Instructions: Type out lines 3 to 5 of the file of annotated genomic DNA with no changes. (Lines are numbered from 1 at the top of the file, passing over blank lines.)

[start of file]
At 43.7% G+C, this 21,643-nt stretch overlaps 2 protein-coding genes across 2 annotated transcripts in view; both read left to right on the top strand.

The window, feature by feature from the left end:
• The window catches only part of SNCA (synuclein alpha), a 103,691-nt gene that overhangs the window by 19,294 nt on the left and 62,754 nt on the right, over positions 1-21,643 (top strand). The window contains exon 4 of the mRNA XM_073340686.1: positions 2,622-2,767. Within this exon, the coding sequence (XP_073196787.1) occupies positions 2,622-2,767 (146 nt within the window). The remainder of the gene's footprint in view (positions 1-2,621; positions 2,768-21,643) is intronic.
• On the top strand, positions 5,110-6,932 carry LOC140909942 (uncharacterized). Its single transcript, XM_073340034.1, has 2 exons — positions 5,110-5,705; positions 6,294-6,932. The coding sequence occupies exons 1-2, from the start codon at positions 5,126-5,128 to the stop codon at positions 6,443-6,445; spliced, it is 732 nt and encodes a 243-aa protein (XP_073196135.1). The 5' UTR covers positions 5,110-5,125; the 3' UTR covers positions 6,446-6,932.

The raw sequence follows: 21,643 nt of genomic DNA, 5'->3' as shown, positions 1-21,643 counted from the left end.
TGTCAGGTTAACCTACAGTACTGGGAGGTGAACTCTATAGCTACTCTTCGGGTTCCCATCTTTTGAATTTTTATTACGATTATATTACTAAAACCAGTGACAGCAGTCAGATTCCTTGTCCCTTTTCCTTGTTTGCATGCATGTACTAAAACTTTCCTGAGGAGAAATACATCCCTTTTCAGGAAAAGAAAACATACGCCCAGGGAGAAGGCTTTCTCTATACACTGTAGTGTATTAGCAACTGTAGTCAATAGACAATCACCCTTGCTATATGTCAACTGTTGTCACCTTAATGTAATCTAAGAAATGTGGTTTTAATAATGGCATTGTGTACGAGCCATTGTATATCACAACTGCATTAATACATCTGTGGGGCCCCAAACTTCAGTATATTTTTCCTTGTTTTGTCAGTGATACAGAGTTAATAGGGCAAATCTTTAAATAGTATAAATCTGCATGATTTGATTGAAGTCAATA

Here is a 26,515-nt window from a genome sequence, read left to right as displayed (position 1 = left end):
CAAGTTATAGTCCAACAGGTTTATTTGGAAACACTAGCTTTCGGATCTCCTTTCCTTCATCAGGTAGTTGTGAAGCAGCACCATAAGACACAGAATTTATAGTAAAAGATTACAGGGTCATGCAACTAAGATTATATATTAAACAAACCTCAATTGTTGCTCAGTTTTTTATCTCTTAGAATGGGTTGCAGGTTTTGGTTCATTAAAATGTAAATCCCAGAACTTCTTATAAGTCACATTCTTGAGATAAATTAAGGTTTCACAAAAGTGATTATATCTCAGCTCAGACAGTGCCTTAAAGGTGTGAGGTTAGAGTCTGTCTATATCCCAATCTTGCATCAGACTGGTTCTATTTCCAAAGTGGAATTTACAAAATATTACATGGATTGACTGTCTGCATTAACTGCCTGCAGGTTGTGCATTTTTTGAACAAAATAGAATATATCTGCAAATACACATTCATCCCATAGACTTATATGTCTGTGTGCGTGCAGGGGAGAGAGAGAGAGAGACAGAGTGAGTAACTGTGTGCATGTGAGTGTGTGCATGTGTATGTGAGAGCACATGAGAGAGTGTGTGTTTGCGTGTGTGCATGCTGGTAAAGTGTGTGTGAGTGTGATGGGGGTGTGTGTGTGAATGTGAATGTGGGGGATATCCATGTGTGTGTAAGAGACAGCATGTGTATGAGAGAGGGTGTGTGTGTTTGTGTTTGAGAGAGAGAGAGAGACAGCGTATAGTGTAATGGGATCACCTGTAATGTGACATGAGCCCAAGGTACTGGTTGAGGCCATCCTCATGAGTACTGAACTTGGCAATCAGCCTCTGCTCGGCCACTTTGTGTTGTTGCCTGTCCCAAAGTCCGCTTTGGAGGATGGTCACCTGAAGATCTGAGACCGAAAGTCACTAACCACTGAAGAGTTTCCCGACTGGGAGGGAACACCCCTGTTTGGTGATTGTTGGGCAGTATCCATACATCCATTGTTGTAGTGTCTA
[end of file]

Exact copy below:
• The window catches only part of SNCA (synuclein alpha), a 103,691-nt gene that overhangs the window by 19,294 nt on the left and 62,754 nt on the right, over positions 1-21,643 (top strand). The window contains exon 4 of the mRNA XM_073340686.1: positions 2,622-2,767. Within this exon, the coding sequence (XP_073196787.1) occupies positions 2,622-2,767 (146 nt within the window). The remainder of the gene's footprint in view (positions 1-2,621; positions 2,768-21,643) is intronic.
• On the top strand, positions 5,110-6,932 carry LOC140909942 (uncharacterized). Its single transcript, XM_073340034.1, has 2 exons — positions 5,110-5,705; positions 6,294-6,932. The coding sequence occupies exons 1-2, from the start codon at positions 5,126-5,128 to the stop codon at positions 6,443-6,445; spliced, it is 732 nt and encodes a 243-aa protein (XP_073196135.1). The 5' UTR covers positions 5,110-5,125; the 3' UTR covers positions 6,446-6,932.

The raw sequence follows: 21,643 nt of genomic DNA, 5'->3' as shown, positions 1-21,643 counted from the left end.